Public health-- a popular introduction to sanitary science

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H. Renshaw, 1870 - 216 pages
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Page 197 - Every year thousands undergo this operation; and the French ambassador says, pleasantly, that they take the small-pox here by way of diversion, as they take the waters in other countries. There is no example of...
Page 185 - The distress of prisoners, of which there are few who have not some imperfect idea, came more immediately under my notice when I was Sheriff of the County of Bedford ; and the circumstance which excited me to activity in their behalf, was the seeing some, who, by the verdict of juries, were declared not guilty — some on whom the grand jury did not find such an appearance of guilt as subjected them to...
Page 162 - The most pernicious infection, next the plague, is the smell of the jail, when prisoners have been long, and close, and nastily kept; whereof we have had in our time experience twice or thrice ; when both the judges that sat upon the jail, and numbers of those that attended the business or were present, sickened upon it, and died.
Page 72 - Here strip, my children! here at once leap in, Here prove who best can dash through thick and thin, And who the most in love of dirt excel, Or dark dexterity of groping well.
Page 188 - His plan is original ; and it is as full of genius as it is of humanity. It was a voyage of discovery , a circumnavigation of charity.
Page 175 - The county allows no straw; the prisoners have none but at my cost." The evils mentioned hitherto affect the health and life of prisoners. I have now to complain of what is pernicious to their morals; and that is, the confining all sorts of prisoners together: debtors and felons, men and women, the young beginner and the old offender...
Page 53 - John, in milder terms than his predecessor, ordered that no stranger should be admitted from infected places, and that the city gates should be strictly guarded. Infected houses were to be ventilated for at least eight or ten days, and purified from noxious vapours by fires, and by fumigations with balsamic and aromatic substances. Straw, rags, and the like, were to be burned; and the bedsteads which had been used, set out for four days in the rain or the sunshine, so that, by means of the one or...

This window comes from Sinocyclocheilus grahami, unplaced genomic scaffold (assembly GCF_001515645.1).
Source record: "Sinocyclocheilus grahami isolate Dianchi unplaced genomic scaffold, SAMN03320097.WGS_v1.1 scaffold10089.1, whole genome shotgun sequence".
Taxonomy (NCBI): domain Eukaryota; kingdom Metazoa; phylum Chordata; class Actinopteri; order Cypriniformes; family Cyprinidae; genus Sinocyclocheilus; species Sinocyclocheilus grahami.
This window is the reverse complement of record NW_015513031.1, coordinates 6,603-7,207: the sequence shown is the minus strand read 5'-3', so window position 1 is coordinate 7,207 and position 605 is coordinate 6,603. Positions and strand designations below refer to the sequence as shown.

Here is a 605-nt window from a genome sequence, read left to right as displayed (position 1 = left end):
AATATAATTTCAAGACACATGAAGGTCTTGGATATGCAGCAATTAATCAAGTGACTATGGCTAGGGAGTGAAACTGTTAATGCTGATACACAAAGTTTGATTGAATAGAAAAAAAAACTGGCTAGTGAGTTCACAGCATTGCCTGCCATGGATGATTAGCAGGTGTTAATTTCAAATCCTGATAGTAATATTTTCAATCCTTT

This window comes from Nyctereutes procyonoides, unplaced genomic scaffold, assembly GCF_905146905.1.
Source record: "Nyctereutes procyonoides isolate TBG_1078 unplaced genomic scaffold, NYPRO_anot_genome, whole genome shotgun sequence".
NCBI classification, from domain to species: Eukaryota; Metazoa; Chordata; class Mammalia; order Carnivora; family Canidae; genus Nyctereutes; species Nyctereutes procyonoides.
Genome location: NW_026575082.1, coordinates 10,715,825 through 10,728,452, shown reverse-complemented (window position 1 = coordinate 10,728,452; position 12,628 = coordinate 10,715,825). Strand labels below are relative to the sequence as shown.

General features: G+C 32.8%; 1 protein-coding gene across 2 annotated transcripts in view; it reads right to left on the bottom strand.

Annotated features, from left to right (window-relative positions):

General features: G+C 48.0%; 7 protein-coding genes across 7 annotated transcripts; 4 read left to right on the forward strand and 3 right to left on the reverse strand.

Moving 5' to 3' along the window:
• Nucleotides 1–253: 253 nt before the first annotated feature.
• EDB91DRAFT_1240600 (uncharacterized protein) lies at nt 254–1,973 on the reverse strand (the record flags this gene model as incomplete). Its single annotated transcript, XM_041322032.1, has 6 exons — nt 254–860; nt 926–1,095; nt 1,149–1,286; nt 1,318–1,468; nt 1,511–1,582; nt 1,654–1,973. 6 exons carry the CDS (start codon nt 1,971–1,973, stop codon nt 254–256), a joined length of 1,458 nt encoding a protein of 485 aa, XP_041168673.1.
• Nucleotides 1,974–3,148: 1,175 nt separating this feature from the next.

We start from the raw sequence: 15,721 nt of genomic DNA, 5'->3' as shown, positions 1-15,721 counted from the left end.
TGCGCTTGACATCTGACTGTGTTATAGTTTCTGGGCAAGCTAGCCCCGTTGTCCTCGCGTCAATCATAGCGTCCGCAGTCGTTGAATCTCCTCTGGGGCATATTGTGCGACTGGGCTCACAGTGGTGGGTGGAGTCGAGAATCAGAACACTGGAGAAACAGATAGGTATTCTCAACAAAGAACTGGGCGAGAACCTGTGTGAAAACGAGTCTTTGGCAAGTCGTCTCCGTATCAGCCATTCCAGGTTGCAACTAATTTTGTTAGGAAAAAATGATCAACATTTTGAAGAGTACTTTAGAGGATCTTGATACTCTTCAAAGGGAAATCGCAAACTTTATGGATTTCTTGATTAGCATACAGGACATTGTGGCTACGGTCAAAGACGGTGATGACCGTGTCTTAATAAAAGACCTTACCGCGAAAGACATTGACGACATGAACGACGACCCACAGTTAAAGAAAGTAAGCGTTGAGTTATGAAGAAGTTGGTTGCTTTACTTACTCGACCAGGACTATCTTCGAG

Page 6 - To all of these it makes application of a knowledge remarkable for its amount, and the great variety of sources whence it is derived. To physiology and medicine it is indebted for what it knows of health and disease; it levies large contributions on chemistry, geology, and meteorology; it cooperates with the architect and engineer; its work commends itself to the moralist and divine.
Page 191 - The small-pox spread its destructive and desolating power, as the fire consumes the dry grass of the field. The fatal infection spread around with a baneful rapidity, which no flight could escape, and with a fatal effect that nothing could resist. It destroyed with its pestilential breath whole families and tribes...
Page 53 - ... confiscation of their goods and of being burned alive. Whoever imported the plague, the state condemned his goods to confiscation. Finally, none except those who were appointed for that purpose were to attend plague-patients, under penalty of death and confiscation.

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